Synthesis of chloroalkanols was carried out by reacting DC8,9 phosphatidylhydroxyethanol of Example 2 and DC8,9 Phosphatidylhydroxybutanol of Example 4 with 1-chloro-N,N,2-trimethylpropenylamine in chloroform-d. 1-chloro-N,N,2-trimethylpropenylamine has the following formula: ##STR8## which can be made, for example, according to the processes disclosed in Munyemana et al., Tetrahedron Lett., vol.30, p. 3077, 1989 and Haveaux et al., Org. Synth., vol. 59, p. 26, 1980. The course of the reaction was followed by NMR. In the case of DC8,9 phosphatidylhydroxyethanol, disappearance of chemical shift at δ3.75 (--CH2 --OH) and appearance at δ3.66 (--CH2 --Cl ) was observed. In the case of DC8,9 phosphatidylhydroxybutanol, the ratio of chemical shifts due to --CH2 --OH (δ3.71) and --CH2 --Cl (δ3.59) was measured to monitor the course of the reaction. In both the cases, reaction was found to be complete in 30 minutes. TLC analysis using solvent A revealed the complete absence of DC8,9 phosphatidylhydroxyethanol or DC8,9 phosphatidylhydroxybutanol (Rf of 0.53 DC8,9 phosphatidyl-2-chloroalkanols is 0.61).
Phospholipid DC8,9 phosphatidylhydroxyethanol of Example 2 (400 mg, 0.46 mmol) was reacted with 1-chloro-N,N,2-trimethylpropenylamine (400 mg, 3 mmol) in 4 mL of freshly distilled chloroform (distilled over P2 O5). The reaction mixture was carried out at room temperature under nitrogen. The course of reaction was monitored by TLC using solvent A. After completion of the reaction, the excess chloroform was removed and the residue was chromatographed on a column of silica gel. Elution with chloroform-methanol (9:1) provided 374 mg DC8,9 phosphatidyl-2-chloroethanol as white wax in 91% yield. 1 H NMR (300MHz, CDCl3) δ0.88 (t, 6H, --CH3), 1.22-1.44 (s, 44H) merged with 1.44-1.63 (m, 12H, total 56H, --(CH2)--), 2.21-2.35 (m, 12H, --C.tbd.C--CH2 -- and O--C(O)CH2 --), 3.66 (s, 2H, -- CH2 --Cl), 3.99 (s, 4H, --CH2 --O), 4.12-4.44 (m, 2H, --H--CH--O--), and 5.25 (m, 1H, --CH--O--).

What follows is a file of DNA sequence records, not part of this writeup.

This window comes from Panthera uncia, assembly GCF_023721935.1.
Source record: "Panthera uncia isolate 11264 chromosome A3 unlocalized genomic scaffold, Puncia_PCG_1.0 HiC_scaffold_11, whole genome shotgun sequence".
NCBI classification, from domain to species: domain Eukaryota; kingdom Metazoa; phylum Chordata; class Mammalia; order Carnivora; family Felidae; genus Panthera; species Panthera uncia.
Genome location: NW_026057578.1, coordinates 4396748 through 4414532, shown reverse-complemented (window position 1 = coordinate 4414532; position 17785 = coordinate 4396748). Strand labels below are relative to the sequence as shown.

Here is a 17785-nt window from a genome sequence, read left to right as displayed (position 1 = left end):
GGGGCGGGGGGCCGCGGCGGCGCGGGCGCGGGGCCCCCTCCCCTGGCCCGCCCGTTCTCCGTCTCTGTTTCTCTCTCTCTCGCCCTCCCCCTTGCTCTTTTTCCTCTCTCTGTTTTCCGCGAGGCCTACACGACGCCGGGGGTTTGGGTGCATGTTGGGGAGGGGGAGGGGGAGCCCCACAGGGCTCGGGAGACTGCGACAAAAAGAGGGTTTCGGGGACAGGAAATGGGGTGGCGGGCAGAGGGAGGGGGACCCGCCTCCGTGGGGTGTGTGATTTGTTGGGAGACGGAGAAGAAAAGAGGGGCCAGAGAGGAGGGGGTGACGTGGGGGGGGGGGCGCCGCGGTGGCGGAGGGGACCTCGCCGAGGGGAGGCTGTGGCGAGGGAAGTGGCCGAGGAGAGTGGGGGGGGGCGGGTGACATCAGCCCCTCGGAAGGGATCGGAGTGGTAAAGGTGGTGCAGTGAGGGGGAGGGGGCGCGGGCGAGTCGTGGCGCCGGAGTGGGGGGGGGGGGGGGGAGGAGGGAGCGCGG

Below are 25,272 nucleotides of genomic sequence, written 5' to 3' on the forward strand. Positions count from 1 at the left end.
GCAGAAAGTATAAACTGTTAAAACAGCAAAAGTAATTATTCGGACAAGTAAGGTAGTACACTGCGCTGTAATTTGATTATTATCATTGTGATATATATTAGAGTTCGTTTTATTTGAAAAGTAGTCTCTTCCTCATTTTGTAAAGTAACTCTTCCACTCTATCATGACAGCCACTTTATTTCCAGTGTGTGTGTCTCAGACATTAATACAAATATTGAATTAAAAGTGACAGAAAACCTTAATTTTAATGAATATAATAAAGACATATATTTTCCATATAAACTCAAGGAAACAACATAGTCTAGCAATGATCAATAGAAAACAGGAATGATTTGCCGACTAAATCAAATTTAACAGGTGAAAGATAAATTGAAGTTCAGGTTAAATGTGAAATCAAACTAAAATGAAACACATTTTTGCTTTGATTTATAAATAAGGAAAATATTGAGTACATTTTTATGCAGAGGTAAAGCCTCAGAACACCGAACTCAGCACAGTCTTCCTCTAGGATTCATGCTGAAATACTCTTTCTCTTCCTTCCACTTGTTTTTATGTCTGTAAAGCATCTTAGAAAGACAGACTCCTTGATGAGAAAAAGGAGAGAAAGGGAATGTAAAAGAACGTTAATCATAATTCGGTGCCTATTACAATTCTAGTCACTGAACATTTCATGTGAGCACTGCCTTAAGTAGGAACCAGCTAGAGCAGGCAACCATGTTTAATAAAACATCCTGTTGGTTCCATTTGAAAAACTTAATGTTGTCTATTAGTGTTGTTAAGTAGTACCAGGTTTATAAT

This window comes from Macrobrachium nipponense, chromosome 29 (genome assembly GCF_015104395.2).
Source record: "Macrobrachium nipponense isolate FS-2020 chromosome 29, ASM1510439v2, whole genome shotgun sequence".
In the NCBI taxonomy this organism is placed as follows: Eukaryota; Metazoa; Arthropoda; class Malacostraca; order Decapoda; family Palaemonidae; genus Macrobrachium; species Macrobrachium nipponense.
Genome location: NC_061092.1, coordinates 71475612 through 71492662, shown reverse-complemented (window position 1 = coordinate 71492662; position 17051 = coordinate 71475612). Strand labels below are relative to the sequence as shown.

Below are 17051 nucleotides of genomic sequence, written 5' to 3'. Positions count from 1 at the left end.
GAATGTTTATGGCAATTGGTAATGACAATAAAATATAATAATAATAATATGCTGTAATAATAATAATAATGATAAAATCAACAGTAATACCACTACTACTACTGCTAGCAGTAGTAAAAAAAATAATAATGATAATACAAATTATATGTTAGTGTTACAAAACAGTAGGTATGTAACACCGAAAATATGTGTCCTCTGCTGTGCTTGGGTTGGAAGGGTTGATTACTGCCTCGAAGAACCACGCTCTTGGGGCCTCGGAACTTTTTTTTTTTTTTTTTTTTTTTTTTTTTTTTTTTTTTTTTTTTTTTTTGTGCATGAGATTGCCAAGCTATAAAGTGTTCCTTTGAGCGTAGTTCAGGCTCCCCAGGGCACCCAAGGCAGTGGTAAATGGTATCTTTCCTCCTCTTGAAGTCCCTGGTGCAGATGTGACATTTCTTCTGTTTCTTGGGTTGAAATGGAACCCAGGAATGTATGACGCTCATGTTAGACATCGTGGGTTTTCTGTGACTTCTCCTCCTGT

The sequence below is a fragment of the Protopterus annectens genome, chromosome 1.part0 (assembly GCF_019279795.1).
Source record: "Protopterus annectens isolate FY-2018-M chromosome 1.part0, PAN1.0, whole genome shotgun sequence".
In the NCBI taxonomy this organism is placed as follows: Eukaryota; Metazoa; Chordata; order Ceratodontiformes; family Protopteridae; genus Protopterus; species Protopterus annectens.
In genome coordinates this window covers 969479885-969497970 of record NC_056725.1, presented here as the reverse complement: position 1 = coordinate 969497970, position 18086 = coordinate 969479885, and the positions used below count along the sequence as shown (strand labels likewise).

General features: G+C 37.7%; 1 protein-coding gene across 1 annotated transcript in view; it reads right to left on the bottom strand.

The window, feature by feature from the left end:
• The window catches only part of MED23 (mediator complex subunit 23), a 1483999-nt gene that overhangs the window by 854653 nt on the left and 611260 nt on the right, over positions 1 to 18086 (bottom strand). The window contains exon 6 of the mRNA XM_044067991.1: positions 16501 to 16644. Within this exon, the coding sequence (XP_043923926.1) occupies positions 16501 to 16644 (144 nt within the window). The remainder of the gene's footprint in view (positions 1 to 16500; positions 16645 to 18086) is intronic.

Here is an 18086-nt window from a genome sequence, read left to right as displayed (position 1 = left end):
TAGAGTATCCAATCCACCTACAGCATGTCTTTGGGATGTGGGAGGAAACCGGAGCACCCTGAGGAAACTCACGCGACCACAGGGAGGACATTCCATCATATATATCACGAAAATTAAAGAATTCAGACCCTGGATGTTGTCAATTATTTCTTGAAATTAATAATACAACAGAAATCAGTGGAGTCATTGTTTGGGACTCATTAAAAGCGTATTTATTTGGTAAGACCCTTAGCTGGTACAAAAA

49.0 mg of DC8,9 phosphatidylhydroxyethanol of Example 2 (0.056 mmol) was reacted with 40 mg (0.4 mmol) maleic anhydride in 1 mL pyridine. Maleic anhydride has the formula ##STR11## After stirring at room temperature for overnight most of the DC8,9 phosphatidylhydroxyethanol was found consumed with an emerging new spot at lower Rf on TLC plate (solvent A). The product was dissolved in 2:1 chloroform/methanol and the pyridine was removed by washing with 10% aq. copper sulfate. After removing all the pyridine, the lipid solution was washed with 2% hydrochloric acid and the solvent was removed. The residue was chromatographed on a column of silica gel to afford 23 mg of DC8,9 phosphatidyl-2-(hydroxyethyl)-maleic acid (42% yield). 1 H NMR (300MHz, CDCl3) δ0.88 (t, 6H, --CH3), 1.22-1.44 (s, 44H) merged with 1.44-1.63 (m, 12H, total 56H, --CH2 --), 2.21-2.35 (m, 14H, --C.tbd.C--CH2 -- and O--C(O)CH2 --), 4.02-4.45 (m, 6H, --CH2 --O--), 5.25 (m, 1H, --CH--O--), 6.28 (d, --J=12.6 Hz, 1H, --CH═C--), and 6.4 (d, J=12.6 Hz, 1H, --C═CH--).